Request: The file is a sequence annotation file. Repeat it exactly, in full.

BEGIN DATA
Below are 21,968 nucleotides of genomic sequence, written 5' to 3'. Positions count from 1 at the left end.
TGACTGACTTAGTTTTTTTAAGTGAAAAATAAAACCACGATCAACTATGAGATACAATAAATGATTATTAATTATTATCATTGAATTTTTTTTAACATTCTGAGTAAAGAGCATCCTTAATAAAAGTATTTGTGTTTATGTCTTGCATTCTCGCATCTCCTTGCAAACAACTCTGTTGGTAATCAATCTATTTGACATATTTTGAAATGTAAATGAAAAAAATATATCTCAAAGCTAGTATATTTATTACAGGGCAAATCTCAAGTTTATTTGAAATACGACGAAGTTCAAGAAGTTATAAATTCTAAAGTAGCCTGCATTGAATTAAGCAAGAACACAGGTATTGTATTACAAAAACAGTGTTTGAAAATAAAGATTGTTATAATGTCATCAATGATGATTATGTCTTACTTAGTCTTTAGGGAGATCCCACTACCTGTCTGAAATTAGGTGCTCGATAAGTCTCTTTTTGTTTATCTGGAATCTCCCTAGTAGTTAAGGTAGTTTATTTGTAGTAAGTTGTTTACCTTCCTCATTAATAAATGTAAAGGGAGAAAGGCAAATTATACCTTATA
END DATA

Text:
Below are 21,968 nucleotides of genomic sequence, written 5' to 3'. Positions count from 1 at the left end.
TGACTGACTTAGTTTTTTTAAGTGAAAAATAAAACCACGATCAACTATGAGATACAATAAATGATTATTAATTATTATCATTGAATTTTTTTTAACATTCTGAGTAAAGAGCATCCTTAATAAAAGTATTTGTGTTTATGTCTTGCATTCTCGCATCTCCTTGCAAACAACTCTGTTGGTAATCAATCTATTTGACATATTTTGAAATGTAAATGAAAAAAATATATCTCAAAGCTAGTATATTTATTACAGGGCAAATCTCAAGTTTATTTGAAATACGACGAAGTTCAAGAAGTTATAAATTCTAAAGTAGCCTGCATTGAATTAAGCAAGAACACAGGTATTGTATTACAAAAACAGTGTTTGAAAATAAAGATTGTTATAATGTCATCAATGATGATTATGTCTTACTTAGTCTTTAGGGAGATCCCACTACCTGTCTGAAATTAGGTGCTCGATAAGTCTCTTTTTGTTTATCTGGAATCTCCCTAGTAGTTAAGGTAGTTTATTTGTAGTAAGTTGTTTACCTTCCTCATTAATAAATGTAAAGGGAGAAAGGCAAATTATACCTTATA